The terminology is a bit different too. What is usually called an operator, such as + or -, is a function in APL, because it returns a value. An operator is a special thing that systematically modifies the effect of a function. Functions operate on data, and operators operate on functions. Operators are one of the things that makes APL so powerful - many mathematical ideas such as the inner product (given two vectors a,b,c and x,y,z the standard inner product is ax+by+cz, a scalar) can be generalized to any functions, not just the sum of the products.

Functions can be niladic, monadic, or dyadic. Niladic functions take no arguments - some system commands such as )OFF are niladic. Monadic functions take one argument, and are called by the sequence FUNCTION ARGUMENT, such as the factorial of N (!N). Dyadic functions, which take two arguments, are called as ARGUMENT FUNCTION ARGUMENT, as in 5 + 3. This is true of user defined functions as well as the built in primitives.

People who insist on strongly typed languages can stop here and read the Pascal article instead. The standard data types are boolean, character, integer, and floating point, but these distinctions are less important than the structure of the data into scalars, vectors, and larger arrays. An argument to any function can be a scalar, vector, or array, with a few exceptions. It is irrelevant (again with some exceptions) whether the data is a character string, an integer, or a set of boolean values. A scalar is a single number or character, without dimension or length. A vector is a set of data that forms a one dimensional array, a matrix has two dimensions. Arrays can have up to 63 dimensions in PortaAPL, though you'll never use that many - if you had two bits per dimension, you'd need a billion Gigabytes to hold the array. All elements of an array must have the same data type, so if you put a single floating point number in a large array, every element will be floating point. Type conversions are taken care of automatically and transparently at the interpreter's discretion, though there are ways to force a conversion to a particular type. On the Mac, boolean values are stored as bits, characters as bytes, integers as 4 byte words, and floating point as 8 byte long words. A character string is a vector of characters; a character matrix is a set of strings, one per row.

In addition to dividing functions into classes according to how many arguments they take, they can be divided into three groups that depend on what their effect is. Scalar functions change the data in an array, but not the shape or size of the array. Restructuring functions change the shape or dimension of an array, but not the data values. Mixed functions change both the data and the shape, and will have to wait for a later article. A scalar function can operate on arrays, not just scalars, but they operate element by element. For example, you can add two vectors of the same length:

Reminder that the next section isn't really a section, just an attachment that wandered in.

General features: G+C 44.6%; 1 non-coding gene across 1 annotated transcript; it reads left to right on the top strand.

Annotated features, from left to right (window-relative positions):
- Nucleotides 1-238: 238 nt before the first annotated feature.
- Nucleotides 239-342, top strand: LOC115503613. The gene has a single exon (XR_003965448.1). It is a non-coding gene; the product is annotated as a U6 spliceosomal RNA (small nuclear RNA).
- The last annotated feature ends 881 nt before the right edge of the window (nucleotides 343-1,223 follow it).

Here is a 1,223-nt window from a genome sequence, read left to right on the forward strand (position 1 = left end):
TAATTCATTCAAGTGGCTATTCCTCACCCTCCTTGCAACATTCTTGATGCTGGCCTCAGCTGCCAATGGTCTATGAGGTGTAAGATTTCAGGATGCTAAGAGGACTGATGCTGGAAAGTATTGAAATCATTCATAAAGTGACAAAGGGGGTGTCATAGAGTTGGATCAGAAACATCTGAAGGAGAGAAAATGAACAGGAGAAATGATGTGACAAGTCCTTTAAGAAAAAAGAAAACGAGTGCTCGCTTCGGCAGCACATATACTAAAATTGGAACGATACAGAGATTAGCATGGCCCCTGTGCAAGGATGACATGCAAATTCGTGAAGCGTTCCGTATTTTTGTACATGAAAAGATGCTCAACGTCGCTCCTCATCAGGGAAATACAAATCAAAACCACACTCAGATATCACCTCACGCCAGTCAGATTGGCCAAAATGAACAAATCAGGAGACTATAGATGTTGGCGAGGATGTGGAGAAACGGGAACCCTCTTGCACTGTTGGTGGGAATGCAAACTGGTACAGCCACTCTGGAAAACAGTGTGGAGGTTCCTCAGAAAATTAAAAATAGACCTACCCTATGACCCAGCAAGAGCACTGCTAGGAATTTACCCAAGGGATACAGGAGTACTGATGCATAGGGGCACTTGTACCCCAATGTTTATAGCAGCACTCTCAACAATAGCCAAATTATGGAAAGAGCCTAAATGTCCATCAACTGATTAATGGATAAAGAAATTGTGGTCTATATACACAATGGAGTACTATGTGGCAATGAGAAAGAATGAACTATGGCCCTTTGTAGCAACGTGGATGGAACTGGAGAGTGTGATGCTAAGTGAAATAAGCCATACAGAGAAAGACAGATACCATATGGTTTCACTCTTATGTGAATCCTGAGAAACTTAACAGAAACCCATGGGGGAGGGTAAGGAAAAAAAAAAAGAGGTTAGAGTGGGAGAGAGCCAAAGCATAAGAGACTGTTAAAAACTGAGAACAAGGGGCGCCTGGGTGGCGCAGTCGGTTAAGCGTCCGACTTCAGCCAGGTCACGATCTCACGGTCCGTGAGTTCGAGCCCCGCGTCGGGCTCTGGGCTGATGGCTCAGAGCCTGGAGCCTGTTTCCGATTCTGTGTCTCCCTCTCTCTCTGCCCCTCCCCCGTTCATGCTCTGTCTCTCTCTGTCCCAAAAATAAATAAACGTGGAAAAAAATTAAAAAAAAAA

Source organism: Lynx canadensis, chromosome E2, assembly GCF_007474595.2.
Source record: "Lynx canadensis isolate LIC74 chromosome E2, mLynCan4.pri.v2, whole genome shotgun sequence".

2 4 6 11 8  +  7 43 1 6 31

9 47 7 17 39

Iota (È) and rho (®) are two of the most important reshaping functions. Iota in it's monadic form creates a vector of integers in ascending order from a scalar: È6 gives the vector 1 2 3 4 5 6. Monadic rho gives the length of each dimension of an array: ® 1 3 5 7 is 4. Dyadic rho creates an array with the dimensions given by the left argument, filled with the values given in the right argument. The right argument is repeated as many times as necessary to fill the array:

 2 4 ® 1 2 3

1 2 3 1
2 3 1 2

Some of the scalar functions will look deceptively familiar to programmers. + and - do what you expect, but * means the exponential or power, not multiply, and / is not divide, but something more complicated - it can be either a restructuring function (compress) or an operator (reduction). When used as the reduction operator, f/ inserts the function f between each element of a vector:

 +/ 1 2 3 4
10

 ª/ 1 0 0 1
1

 -/ 1 2 3 4
™2

Fig. 1 APL Table of Functions

There is a floating point benchmark that's become popular on usenet: how long it takes to calculate the harmonic series to 10000. This is the sum of 1/i from i=1 to 10000. Most languages take 5 or so lines to write this program; APL takes 9 characters, including the 10000. No looping is needed. Start by noticing that you want to do something with an index that ranges from 1 to 10000. Well, there's a function iota that will generate a vector with all those values. Then, you need to take the reciprocal of each value, so just use the monadic ±. To take the sum of the vector, use the reduction operator with addition. So the whole thing turns into -/±È10000. How long does it take? 49 seconds, compared to 38 seconds for Aztec C, and 69 seconds for Megamax C. APL won't always do this well compared to compilers, this set of functions is extremely efficient in APL. Notice also the amount of memory used for a vector of 10000 4-byte integers.